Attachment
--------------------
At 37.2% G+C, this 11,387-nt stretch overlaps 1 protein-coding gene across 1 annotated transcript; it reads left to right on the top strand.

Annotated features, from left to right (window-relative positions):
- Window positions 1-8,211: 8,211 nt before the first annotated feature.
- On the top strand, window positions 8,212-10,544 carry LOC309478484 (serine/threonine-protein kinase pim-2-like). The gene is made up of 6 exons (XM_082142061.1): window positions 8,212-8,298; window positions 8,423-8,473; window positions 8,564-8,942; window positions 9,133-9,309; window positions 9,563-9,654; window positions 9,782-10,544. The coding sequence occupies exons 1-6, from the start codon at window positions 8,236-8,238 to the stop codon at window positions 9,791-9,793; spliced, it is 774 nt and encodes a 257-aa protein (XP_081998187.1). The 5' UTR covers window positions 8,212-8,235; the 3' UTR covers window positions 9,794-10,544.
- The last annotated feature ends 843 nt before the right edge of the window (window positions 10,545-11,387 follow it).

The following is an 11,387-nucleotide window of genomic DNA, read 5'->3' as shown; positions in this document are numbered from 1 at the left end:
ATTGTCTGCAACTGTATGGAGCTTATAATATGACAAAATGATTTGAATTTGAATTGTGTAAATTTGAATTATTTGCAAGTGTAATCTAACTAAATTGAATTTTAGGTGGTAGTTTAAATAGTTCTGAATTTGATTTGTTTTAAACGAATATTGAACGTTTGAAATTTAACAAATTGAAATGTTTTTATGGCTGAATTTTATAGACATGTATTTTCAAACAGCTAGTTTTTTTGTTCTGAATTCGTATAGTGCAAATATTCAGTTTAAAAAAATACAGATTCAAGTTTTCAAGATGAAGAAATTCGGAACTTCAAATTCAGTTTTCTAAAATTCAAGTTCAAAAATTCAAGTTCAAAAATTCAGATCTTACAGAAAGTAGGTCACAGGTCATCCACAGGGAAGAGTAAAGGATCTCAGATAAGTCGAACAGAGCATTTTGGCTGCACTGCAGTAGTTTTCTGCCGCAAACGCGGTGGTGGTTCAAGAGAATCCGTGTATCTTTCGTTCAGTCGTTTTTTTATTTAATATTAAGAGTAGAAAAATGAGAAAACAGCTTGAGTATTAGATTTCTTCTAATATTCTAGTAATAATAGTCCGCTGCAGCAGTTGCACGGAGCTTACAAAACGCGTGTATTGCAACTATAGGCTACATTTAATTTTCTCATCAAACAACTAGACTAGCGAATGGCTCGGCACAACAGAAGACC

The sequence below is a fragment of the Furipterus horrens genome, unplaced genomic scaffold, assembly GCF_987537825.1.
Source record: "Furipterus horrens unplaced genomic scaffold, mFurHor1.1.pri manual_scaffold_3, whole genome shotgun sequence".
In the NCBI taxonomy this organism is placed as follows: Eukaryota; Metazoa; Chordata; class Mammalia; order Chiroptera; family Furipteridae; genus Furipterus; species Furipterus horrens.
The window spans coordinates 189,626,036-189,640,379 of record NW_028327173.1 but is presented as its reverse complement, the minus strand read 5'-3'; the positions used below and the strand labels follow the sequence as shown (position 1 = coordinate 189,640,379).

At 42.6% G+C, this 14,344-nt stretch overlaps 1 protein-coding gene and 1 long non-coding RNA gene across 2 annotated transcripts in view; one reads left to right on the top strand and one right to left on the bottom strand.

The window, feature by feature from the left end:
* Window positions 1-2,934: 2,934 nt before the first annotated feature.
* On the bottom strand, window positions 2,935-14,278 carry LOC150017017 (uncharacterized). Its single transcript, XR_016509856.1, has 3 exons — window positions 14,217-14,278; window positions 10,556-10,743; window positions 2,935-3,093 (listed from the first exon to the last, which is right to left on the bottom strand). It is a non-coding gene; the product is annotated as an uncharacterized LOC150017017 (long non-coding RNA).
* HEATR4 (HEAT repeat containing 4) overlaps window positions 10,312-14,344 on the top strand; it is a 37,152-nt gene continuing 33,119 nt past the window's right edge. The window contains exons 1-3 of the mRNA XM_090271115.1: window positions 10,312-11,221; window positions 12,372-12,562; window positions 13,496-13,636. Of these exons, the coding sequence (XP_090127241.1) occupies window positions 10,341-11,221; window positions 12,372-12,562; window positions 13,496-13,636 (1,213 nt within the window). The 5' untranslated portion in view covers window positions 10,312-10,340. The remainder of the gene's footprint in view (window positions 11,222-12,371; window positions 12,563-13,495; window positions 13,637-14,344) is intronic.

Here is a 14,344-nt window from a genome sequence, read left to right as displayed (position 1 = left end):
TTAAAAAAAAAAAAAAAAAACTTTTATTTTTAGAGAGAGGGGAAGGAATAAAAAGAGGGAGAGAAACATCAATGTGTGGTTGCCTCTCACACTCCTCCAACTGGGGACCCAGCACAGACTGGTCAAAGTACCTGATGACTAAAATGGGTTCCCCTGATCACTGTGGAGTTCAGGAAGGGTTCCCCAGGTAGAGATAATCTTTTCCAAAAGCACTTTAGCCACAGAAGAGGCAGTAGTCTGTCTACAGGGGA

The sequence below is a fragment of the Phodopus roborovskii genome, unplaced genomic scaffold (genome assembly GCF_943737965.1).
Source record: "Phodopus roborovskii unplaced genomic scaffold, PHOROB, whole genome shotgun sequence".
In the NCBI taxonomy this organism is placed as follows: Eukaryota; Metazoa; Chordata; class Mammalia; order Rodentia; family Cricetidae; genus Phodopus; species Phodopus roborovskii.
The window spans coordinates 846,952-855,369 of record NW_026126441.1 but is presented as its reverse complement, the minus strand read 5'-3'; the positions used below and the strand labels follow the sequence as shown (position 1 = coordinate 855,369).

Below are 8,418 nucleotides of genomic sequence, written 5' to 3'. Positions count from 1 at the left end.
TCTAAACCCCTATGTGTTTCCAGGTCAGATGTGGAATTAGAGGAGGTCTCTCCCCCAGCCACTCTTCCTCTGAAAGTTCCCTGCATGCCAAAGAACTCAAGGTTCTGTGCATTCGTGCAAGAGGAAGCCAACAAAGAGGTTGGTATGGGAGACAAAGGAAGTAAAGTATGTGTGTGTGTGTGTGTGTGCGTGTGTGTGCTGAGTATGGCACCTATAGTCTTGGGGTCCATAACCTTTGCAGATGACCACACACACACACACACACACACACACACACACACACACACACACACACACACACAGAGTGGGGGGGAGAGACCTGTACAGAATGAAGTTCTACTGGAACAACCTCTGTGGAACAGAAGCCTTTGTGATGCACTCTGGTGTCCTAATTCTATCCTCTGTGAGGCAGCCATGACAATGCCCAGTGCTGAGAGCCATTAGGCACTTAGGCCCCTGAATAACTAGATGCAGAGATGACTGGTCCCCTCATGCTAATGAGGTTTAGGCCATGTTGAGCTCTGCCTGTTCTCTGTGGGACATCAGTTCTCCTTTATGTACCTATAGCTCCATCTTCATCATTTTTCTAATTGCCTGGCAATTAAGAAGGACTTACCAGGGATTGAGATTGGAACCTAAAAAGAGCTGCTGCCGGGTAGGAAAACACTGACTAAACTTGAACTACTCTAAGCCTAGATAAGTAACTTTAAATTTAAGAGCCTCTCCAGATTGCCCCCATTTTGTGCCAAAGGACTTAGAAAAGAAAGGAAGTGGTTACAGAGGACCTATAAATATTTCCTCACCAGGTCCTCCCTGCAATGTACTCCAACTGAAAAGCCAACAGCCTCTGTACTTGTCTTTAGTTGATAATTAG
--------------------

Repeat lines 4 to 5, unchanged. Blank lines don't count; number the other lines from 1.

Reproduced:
- On the top strand, window positions 8,212-10,544 carry LOC309478484 (serine/threonine-protein kinase pim-2-like). The gene is made up of 6 exons (XM_082142061.1): window positions 8,212-8,298; window positions 8,423-8,473; window positions 8,564-8,942; window positions 9,133-9,309; window positions 9,563-9,654; window positions 9,782-10,544. The coding sequence occupies exons 1-6, from the start codon at window positions 8,236-8,238 to the stop codon at window positions 9,791-9,793; spliced, it is 774 nt and encodes a 257-aa protein (XP_081998187.1). The 5' UTR covers window positions 8,212-8,235; the 3' UTR covers window positions 9,794-10,544.
- The last annotated feature ends 843 nt before the right edge of the window (window positions 10,545-11,387 follow it).